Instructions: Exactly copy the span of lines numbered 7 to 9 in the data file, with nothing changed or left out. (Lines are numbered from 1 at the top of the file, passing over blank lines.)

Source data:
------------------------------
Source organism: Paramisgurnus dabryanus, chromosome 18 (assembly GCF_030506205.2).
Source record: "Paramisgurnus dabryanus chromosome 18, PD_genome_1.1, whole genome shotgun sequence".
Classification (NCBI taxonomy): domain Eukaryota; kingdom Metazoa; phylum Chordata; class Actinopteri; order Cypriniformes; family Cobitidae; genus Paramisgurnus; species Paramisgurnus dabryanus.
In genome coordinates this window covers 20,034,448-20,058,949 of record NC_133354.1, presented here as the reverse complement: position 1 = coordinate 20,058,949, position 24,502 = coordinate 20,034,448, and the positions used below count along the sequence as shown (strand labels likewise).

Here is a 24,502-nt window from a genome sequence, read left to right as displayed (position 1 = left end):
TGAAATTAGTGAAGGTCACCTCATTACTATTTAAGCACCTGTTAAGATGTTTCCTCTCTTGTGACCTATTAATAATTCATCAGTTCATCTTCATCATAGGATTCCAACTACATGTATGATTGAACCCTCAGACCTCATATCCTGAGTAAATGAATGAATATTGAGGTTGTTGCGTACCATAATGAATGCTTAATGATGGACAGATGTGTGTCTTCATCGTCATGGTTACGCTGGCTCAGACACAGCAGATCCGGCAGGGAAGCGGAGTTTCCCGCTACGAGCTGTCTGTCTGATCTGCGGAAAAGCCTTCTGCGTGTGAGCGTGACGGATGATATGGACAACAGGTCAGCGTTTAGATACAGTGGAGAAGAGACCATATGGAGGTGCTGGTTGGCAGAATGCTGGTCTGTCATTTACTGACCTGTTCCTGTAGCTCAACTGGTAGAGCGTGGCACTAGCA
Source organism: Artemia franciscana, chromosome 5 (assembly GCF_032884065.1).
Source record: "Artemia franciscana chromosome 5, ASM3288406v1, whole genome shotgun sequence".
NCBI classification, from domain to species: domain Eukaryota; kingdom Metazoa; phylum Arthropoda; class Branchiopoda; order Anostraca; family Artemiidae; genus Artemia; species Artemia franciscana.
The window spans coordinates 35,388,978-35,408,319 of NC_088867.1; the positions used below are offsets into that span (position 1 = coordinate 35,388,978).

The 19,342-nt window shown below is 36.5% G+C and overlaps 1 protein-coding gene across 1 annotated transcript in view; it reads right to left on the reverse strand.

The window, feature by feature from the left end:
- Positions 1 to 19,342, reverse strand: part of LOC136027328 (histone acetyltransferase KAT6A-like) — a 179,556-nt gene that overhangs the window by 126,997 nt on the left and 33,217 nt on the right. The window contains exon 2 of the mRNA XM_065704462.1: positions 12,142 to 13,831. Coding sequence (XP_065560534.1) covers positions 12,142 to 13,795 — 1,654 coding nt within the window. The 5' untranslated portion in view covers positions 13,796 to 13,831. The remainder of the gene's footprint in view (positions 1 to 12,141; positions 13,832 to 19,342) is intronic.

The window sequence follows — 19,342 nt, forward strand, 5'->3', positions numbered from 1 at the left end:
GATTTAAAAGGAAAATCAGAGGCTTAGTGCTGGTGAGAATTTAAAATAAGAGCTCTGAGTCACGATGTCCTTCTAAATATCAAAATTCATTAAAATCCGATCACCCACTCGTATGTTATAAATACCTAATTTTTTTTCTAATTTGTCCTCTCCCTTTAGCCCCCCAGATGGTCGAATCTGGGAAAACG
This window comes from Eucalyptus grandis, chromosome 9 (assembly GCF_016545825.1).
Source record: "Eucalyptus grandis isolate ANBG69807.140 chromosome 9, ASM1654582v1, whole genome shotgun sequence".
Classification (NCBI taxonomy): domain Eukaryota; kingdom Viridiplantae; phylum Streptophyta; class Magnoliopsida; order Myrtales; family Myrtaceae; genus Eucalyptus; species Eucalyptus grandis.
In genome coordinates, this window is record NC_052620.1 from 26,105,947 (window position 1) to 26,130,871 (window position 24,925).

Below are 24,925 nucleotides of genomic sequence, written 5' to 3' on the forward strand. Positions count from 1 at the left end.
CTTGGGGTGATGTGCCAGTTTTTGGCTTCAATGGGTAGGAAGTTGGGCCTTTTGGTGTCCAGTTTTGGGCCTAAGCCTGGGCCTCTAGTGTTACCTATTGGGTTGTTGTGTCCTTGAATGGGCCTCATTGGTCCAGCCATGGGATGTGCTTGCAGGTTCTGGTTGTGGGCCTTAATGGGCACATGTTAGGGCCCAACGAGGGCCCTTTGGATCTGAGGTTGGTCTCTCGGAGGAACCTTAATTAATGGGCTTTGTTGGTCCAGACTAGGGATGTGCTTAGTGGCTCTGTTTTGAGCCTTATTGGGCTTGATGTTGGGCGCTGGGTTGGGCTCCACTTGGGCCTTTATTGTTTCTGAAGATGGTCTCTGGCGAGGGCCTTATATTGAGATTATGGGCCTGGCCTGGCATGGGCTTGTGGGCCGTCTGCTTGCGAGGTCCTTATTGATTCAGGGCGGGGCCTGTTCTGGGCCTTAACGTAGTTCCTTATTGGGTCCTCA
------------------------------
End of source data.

Source organism: Artemia franciscana, chromosome 5 (assembly GCF_032884065.1).
Source record: "Artemia franciscana chromosome 5, ASM3288406v1, whole genome shotgun sequence".
NCBI classification, from domain to species: domain Eukaryota; kingdom Metazoa; phylum Arthropoda; class Branchiopoda; order Anostraca; family Artemiidae; genus Artemia; species Artemia franciscana.